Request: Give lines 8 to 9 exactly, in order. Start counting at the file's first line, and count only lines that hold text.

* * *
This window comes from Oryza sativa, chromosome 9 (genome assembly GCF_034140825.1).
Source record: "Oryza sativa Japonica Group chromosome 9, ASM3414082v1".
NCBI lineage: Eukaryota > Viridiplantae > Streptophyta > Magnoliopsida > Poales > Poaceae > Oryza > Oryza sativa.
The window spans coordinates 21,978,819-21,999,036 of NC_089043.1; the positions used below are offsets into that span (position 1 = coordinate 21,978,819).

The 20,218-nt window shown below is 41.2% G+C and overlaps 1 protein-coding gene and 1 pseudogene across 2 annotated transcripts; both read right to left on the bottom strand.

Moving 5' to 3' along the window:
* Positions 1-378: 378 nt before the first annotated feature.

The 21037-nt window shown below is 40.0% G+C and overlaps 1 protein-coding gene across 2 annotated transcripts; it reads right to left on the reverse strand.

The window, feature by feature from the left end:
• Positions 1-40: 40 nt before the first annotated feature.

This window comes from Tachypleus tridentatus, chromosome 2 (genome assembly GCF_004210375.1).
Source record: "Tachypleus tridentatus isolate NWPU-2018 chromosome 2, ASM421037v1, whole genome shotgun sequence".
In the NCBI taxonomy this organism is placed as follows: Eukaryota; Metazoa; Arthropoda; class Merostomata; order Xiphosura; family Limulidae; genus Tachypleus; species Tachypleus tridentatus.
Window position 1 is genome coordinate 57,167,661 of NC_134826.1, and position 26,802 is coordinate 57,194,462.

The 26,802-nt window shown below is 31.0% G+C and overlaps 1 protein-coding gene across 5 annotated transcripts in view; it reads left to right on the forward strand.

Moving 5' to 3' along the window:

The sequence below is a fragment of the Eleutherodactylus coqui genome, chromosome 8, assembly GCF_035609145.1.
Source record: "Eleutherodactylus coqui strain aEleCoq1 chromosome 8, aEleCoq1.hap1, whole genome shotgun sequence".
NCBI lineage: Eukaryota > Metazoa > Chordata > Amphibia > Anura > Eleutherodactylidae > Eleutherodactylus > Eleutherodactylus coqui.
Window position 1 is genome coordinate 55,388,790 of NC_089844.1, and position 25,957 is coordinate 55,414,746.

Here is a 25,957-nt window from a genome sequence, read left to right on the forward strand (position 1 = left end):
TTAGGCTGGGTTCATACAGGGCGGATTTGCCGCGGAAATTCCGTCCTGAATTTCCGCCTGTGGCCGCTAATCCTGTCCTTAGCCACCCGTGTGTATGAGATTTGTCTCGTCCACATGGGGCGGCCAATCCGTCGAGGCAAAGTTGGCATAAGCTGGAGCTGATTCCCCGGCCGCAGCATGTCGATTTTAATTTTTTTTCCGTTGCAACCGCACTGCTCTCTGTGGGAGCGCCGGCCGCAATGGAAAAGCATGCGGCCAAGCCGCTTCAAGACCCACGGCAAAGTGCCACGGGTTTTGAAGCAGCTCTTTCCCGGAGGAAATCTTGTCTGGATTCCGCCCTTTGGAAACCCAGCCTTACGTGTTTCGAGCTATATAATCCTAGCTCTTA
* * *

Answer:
The 21037-nt window shown below is 40.0% G+C and overlaps 1 protein-coding gene across 2 annotated transcripts; it reads right to left on the reverse strand.

The window, feature by feature from the left end: